DEAR BRETHREN AND SISTERS, The circumstances under which we are now assembled, when civil commotion has almost broken loose the bonds of society,and the demoralizing events of the times, have left their impression upon all things sacred and profane, call upon us more especially than ever, to feel grateful to our Heavenly Father, for his kind protection in the preservation of our lives, and for his kind permission to us to meet again, to hold this, our forty-fourth anniversary.
Im submitting to you this, our annual, we propose calling your attention to a subject intimately connected with the prosperity of the Church; but one which has not as yet engaged the special attentions of any large portions of our membership. We m ean ministeral support.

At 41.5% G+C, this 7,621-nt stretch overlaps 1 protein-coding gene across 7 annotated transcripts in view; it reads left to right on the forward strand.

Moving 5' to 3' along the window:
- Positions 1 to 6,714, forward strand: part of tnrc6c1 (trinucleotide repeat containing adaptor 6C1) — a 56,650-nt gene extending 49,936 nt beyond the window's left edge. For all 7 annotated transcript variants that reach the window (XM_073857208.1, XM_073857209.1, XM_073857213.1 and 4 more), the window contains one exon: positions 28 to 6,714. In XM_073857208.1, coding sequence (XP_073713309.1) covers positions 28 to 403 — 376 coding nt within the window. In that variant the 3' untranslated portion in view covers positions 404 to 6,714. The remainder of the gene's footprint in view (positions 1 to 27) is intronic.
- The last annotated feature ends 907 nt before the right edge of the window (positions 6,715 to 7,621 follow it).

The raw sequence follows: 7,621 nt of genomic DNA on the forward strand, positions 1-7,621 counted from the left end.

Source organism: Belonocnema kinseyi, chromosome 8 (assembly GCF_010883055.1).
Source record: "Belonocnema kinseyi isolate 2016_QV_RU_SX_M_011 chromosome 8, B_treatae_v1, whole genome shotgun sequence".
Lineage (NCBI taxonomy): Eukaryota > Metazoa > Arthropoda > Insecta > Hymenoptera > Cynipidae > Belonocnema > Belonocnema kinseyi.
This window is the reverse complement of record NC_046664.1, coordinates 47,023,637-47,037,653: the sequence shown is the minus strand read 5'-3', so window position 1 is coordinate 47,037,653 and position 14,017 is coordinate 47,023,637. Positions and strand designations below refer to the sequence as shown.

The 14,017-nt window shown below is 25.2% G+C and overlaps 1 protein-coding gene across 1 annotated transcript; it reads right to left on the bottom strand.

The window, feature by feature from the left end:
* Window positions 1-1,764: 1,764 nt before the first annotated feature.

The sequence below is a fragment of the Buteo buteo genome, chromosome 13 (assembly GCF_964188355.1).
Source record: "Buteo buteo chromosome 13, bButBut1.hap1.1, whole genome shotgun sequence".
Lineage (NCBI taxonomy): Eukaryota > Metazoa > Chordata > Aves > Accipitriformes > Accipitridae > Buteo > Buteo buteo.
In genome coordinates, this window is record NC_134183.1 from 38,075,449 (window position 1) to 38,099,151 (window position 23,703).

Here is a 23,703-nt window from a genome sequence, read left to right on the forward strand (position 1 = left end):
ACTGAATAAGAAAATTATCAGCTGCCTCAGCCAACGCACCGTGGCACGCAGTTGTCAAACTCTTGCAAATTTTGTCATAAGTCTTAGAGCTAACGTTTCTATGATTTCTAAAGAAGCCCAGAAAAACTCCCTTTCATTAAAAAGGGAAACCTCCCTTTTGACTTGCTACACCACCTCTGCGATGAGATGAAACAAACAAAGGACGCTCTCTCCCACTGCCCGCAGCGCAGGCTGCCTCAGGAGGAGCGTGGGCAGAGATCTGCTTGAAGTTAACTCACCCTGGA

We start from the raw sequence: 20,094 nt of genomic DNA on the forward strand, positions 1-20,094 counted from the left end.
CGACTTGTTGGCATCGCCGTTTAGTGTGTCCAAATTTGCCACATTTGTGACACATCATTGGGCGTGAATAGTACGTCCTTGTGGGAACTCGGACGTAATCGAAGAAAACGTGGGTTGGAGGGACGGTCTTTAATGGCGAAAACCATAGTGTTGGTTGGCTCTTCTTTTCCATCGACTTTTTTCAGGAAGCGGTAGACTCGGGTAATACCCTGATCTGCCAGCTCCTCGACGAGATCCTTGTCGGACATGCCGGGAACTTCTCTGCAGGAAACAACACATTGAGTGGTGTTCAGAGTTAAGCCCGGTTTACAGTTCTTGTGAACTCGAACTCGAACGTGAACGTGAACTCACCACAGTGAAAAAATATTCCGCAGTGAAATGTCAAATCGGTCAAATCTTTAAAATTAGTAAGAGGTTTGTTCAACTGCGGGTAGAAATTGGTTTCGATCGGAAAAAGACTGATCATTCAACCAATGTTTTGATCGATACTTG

Under the Jewish Theocracy, the tribe of Levi was set apart for the ministeral service, and they were supported by the other portion of the people and the supports thus given to the Levitical priesthood wasconsidered among the most charitable acts: - Deuteronlmy xxxi, 12th verse.
The Minister of our Savior's Gospel is appointed to that exclusive work. His calling is one of necessity and he has no choice. "The harvest is great and the laborers are few."
In every instance in the New Testament where reference is made to support of the ministry, we are taught that ministers are to be supported by the Church.
"If we have sown un to you spiritual things, is it a great thing if we shall
reap your carnal things?" I Corinthians xii - 14th verse.